A group read of one of the '00s most-lauded postmodern novels. Info here. Buy the book here and support this site.

Tale of Genji

The Summer of Genji

Two great online lit magazines team up to read a mammoth court drama, the world's first novel.

Your Face Tomorrow

Your Face This Spring

A 3-month read of Javier Marias' mammoth book Your Face Tomorrow

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Ten Memorable Quotes from William Gaddis’ Letters

New Books
Here are ten of my favorite moments from these hugely interesting letters.


Interviews from Conversational Reading

New Books
See this page for interviews with leading authors, translators, publishers, and more.


  • Nostalgia June 15, 2014
    Few habits are as prone to affliction, or as vulnerable to an ordeal, as the bent of a peddler’s consciousness. Placeless, the peddler completes an untold number of transactions; there are ideas to conduct (through language, which can transact a mind) and feelings to certify (through tasks, repeated interminably). […]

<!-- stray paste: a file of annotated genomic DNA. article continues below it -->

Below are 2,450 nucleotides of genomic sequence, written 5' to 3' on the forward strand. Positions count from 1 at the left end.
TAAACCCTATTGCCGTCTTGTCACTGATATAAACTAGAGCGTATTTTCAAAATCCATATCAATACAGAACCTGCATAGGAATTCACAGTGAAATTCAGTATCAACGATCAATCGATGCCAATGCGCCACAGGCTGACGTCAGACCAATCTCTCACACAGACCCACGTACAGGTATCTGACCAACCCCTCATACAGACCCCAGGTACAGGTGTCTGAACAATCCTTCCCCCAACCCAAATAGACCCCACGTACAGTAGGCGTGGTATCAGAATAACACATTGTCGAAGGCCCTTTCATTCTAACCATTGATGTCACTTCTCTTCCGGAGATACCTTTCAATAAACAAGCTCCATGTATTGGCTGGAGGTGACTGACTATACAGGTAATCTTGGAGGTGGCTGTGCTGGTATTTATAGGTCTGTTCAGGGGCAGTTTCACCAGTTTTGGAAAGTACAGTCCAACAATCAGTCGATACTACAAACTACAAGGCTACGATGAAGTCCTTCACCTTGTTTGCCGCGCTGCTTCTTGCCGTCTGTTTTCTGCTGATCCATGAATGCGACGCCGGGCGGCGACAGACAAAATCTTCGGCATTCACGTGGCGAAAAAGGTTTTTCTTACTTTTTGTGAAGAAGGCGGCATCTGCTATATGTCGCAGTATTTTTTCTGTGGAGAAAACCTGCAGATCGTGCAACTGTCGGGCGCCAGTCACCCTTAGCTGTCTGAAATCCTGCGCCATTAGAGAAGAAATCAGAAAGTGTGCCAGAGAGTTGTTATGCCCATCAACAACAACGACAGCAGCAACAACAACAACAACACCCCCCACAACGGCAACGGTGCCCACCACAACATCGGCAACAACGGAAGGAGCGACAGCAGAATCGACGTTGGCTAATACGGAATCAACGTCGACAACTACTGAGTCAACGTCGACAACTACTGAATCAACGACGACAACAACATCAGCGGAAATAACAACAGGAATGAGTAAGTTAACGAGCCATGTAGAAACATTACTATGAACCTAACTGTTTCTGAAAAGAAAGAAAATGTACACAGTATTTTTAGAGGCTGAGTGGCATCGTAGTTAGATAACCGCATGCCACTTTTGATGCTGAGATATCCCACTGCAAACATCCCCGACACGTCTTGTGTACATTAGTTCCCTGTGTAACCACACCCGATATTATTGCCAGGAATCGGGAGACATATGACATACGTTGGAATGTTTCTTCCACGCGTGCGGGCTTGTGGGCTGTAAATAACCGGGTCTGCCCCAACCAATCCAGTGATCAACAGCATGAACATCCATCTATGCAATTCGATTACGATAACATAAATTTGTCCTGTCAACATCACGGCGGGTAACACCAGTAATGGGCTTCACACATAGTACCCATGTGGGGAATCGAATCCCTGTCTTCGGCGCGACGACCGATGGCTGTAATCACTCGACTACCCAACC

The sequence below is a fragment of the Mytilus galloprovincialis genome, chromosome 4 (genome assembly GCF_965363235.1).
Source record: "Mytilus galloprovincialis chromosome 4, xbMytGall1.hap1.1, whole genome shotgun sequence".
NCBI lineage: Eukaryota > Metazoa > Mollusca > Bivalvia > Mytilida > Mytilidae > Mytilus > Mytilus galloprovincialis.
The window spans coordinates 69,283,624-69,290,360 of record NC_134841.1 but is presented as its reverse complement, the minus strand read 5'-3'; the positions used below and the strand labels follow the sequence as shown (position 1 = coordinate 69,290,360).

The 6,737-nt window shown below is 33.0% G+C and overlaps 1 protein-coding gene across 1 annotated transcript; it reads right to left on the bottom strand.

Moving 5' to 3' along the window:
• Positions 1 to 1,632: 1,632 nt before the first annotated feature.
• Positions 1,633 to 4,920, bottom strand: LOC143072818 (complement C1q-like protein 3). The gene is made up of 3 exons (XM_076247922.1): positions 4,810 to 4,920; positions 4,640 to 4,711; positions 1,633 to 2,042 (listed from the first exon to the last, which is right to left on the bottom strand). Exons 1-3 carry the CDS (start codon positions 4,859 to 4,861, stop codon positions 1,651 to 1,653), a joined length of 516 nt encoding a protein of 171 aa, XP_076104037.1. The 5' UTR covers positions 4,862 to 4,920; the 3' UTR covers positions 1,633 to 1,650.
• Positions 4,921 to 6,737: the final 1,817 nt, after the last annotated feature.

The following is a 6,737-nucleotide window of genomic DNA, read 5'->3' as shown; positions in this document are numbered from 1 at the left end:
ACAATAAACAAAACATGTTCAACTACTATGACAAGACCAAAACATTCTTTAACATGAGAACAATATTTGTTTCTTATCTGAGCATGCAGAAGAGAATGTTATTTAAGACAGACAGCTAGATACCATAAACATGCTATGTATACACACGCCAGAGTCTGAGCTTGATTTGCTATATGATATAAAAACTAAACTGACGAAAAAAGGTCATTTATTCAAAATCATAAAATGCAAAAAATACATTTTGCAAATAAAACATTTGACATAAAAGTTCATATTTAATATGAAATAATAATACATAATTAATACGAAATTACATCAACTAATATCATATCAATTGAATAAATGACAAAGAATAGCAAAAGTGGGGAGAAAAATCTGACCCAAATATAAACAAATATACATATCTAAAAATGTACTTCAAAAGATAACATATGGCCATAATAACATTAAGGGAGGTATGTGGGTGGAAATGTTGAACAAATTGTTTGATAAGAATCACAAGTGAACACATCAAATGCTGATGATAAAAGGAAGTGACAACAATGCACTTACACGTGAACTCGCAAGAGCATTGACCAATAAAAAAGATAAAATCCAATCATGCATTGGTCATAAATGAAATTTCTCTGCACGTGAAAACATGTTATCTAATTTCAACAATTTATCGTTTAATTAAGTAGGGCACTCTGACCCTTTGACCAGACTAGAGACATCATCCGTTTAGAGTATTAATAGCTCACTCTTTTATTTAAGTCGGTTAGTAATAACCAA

• Why Literary Periods Mattered by Ted Underwood June 15, 2014
    There are some writers who are, and likely always will be, inextricably linked to the “period” with which their work is associated, and in many cases helped to define. Surely Wordsworth and Keats will always be “Romantic” poets, while Faulkner and Woolf will remain modernists, as the term “modern” has been fully appropriated to describe the historical era be […]
  • Trans-Atlantyk by Witold Gombrowicz June 15, 2014
    August 1939. You sail to Buenos Aires on the Chombry as a cultural ambassador of Poland. Why say no to a little holiday on the government’s tab? Soon after arriving you sense that something isn’t right. You emerge from a welcome reception and your ears are “filled with newspaper cries: ‘Polonia, Polonia,’ most irksome indeed.” Before you’ve even had a chance […]